Mountain Springs High School seemed average enough. She knew that there were an inordinate number of military brats and that having parents or family that worked at NORAD was the norm and not the exception. But the place was bright and sunny and, for a high school, happy.
“Joyce!” Jenny called from across the quad, waving.
It sparked one of those dual memories that everything, but especially people, seemed to. She remembered placing flowers on her grave years ago but also meeting a few months ago for coffee to strategize the best way to keep her children safe.
She fought the pang of despair at the idea that one of her best friends might die sooner rather than later, smiled, and waved as she moved towards her. They would figure this out. Jenny wouldn’t die. Joyce would make sure of it.
Jenny accepted her hug with a laugh as she asked, “Is everything okay? The kids weren’t sure you’d make it.”
“I believe we need to take this conversation to the library,” she said and raised her eyebrows.
Some of Jenny’s joy melted away at the word library. It’d become their informal codeword for supernatural shenanigans. They linked arms and hurried away into the school, Joyce waving as she passed classes where her children sat, mostly not paying attention to their teachers.
“Giles!” Jenny called as they pushed through the swinging door. “Joyce has a problem.”
Giles popped out o his office, tea cup in hand, worry on his face. “Joyce?”
A memory bubbled up and she blurted, “I think I made a wish.”
“Oh dear,” he said as Jenny frowned in confusion.
“What’s wrong with wishing?” she asked.
“Because there are demons that grant them,” Joyce said as Giles opened his mouth to begin his spiel.
He looked at her, shocked, as Jenny asked, wary, “How did you know that?”
“Because I don’t think I started out in this world,” she said, trying to appear calm. “I woke up only remembering having two daughters in a town called Sunnydale until I saw Jack’s face. And I-she-that Joyce has dealt with Vengeance Demons.”
Giles’s tea cup rattled as he set it on the counter so he could whip his glasses off for a brisk clean as he scowled. She could practically see the wheels churning in his head.
“What’s the last thing you remember? From her-that Joyce’s life?” he finally asked, looking at her as a school bell rang.
“Coming out of sedation after brain surgery to remove a tumor and somebody asking if I wished the pain would go away,” she said promptly. “But that’s not what I wished for.”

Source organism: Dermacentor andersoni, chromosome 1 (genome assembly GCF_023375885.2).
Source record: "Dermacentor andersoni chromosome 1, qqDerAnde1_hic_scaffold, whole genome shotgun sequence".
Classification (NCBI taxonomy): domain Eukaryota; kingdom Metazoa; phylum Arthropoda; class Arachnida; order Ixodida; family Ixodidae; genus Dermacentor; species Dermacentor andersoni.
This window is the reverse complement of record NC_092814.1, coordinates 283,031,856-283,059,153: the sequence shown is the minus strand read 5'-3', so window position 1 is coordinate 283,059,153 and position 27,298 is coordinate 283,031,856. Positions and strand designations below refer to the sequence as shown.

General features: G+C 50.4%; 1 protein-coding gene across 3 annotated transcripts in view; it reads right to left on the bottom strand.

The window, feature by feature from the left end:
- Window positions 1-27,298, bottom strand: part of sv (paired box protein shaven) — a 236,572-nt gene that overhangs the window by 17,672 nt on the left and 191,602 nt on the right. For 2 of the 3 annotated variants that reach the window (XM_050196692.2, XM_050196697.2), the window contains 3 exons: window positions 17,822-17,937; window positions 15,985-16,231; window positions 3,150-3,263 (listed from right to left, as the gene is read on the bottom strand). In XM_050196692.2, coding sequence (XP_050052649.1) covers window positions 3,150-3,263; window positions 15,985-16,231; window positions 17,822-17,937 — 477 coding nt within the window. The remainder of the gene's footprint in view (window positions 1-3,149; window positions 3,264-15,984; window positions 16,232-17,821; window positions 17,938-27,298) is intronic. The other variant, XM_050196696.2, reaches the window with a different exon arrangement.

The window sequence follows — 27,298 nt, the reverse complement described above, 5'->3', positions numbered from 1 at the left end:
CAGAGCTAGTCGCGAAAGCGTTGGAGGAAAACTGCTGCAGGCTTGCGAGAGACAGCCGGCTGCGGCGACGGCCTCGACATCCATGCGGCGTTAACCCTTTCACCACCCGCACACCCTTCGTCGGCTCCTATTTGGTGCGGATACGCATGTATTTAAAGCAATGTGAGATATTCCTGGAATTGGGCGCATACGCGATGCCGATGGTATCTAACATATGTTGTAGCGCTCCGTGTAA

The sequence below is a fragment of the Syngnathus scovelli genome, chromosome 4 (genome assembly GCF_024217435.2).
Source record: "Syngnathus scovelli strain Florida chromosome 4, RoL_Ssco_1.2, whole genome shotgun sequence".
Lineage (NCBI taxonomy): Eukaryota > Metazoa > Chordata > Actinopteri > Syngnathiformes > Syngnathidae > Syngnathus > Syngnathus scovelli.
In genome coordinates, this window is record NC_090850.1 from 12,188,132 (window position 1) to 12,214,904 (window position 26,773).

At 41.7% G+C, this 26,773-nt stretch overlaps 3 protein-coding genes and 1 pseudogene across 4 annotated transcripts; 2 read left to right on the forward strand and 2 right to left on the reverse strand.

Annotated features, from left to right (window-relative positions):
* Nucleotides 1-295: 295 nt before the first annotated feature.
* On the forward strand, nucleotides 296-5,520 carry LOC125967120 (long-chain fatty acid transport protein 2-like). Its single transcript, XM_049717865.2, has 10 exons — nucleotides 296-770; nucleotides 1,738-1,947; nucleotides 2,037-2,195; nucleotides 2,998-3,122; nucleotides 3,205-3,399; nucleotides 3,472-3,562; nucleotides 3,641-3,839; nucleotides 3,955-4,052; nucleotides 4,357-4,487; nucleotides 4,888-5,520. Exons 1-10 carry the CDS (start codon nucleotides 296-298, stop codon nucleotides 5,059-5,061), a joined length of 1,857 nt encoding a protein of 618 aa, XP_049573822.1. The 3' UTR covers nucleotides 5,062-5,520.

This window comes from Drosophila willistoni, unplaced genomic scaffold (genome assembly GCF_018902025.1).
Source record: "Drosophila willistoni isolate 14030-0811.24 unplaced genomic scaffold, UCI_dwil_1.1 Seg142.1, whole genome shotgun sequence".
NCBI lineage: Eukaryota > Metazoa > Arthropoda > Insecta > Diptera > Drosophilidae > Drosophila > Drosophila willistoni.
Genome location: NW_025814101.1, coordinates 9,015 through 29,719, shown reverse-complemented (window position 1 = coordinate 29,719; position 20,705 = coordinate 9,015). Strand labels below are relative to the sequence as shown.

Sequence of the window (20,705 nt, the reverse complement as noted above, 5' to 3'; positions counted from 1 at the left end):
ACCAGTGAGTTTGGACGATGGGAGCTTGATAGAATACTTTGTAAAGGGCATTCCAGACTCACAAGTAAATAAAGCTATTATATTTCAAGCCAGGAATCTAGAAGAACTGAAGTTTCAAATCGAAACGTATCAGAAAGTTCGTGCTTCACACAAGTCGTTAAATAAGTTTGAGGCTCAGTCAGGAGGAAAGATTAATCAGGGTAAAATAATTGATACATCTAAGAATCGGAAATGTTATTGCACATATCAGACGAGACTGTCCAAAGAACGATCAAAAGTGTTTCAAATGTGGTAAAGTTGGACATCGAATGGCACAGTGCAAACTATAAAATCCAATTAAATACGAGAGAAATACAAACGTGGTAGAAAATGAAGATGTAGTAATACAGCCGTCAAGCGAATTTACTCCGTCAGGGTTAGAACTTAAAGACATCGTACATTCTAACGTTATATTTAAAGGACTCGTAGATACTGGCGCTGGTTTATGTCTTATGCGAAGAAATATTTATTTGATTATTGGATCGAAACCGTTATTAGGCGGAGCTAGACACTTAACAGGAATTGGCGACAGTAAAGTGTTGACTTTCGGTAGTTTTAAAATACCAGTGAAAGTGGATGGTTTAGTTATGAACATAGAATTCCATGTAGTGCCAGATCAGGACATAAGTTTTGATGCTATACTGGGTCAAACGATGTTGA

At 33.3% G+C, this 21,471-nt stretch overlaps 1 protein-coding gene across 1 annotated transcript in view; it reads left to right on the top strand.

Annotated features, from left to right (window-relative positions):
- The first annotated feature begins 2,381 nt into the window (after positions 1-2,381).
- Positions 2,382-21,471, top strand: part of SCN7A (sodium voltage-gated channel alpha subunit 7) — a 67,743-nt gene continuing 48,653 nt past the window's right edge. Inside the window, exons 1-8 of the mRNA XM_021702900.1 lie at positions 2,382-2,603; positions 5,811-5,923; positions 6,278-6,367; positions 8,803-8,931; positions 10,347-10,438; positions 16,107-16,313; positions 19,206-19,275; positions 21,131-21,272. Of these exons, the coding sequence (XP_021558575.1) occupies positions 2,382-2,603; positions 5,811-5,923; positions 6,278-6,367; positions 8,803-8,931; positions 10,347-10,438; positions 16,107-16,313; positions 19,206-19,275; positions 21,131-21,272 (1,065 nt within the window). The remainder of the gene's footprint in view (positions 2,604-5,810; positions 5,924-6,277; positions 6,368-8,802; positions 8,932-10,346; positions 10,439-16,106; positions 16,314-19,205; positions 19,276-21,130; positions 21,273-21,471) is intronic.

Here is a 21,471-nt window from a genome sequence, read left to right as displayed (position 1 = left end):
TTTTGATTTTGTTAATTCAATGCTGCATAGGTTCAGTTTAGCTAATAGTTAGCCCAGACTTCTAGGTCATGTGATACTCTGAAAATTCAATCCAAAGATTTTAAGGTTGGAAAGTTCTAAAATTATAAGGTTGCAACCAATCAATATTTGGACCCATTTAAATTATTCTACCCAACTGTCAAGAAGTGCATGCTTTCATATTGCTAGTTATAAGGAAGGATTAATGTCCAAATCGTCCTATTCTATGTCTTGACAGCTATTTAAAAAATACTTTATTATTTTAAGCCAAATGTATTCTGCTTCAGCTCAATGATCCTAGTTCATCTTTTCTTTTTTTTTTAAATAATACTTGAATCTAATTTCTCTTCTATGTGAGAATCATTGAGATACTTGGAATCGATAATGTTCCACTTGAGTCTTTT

Giles’s mouth pinched and the library door slammed open.
“Mom, is everything okay?” Chris demanded, worried.
Really, she was going to get tired of being asked that. “I’m fine,” she said, pushing his dark brown hair out of his face.
He, Connor, and Harry couldn’t be bothered to keep their hair out of their faces or under control. Strangely, that was one of the few things they had in common. That, their propensity for brooding and their over protectiveness towards women. For triplets, that was a short list.
Well, they had one other thing in common, along with Sirius, but she would roast in hell before she told them that she had no memories of them in that other life. Even Oz and Cordelia, who hadn’t practically lived at her house like Xander and Willow, she had infrequent but extremely fond memories of. Something tickled her mind about Connor but she kept forgetting to try to remember.
Connor grunted in disagreement and she grimaced at him. He knew she hated it when he did that.
He grinned suddenly, sharp and sunny, as he shoved Chris’s shoulder and said, “She’s fine.”
Harry stepped around both of his brothers, rolling his eyes, so that he could pet her shoulder as he said, “Of course she’s fine. Mom’s always
She wrapped her arm around his shoulders, silently bemoaning yet again his short, slight stature. Their first day in
Mountain Springs, there’d been what could politely be called a brawl. Bullies had taken one look at Connor and Harry, each petite for their age, and decided they were fresh meat. They hadn’t accounted for the fact that, with four rough-and-tumble brothers and five take-no-guff sisters, Connor and Harry had learned to take care of themselves years ago. Unfortunately, she was pretty sure they were both going to have her thin build, though they might eventually grow taller.
The rest of the kids, except for Dawn and Sirius who were in middle school, barged into the library.
“Don’t you all have lunch?” Giles asked dryly to which everyone held u their brown bag lunches. He winced and muttered, “The texts
Joyce rolled her eyes and began making sure that her children were filling their mouths with food instead of questions.
Cordelia, though, raised an eyebrow and demanded, “Explanation any time, really.”
Then she took a delicate bite to appease her mother. Giles began rattling off things about Vengeance Demons that she already knew so Joyce turned to nudging Buffy to eat more of her sandwich. As the Slayer, she burned more energy, carbs, and calories in a day than an average person did in a week but she was still a teenage girl who didn’t want to look like a pig by eating as much as her body really needed. It hadn’t had much effect yet, just a little weight loss and better muscle definition, but Joyce was worried about down the road, after years of slaying.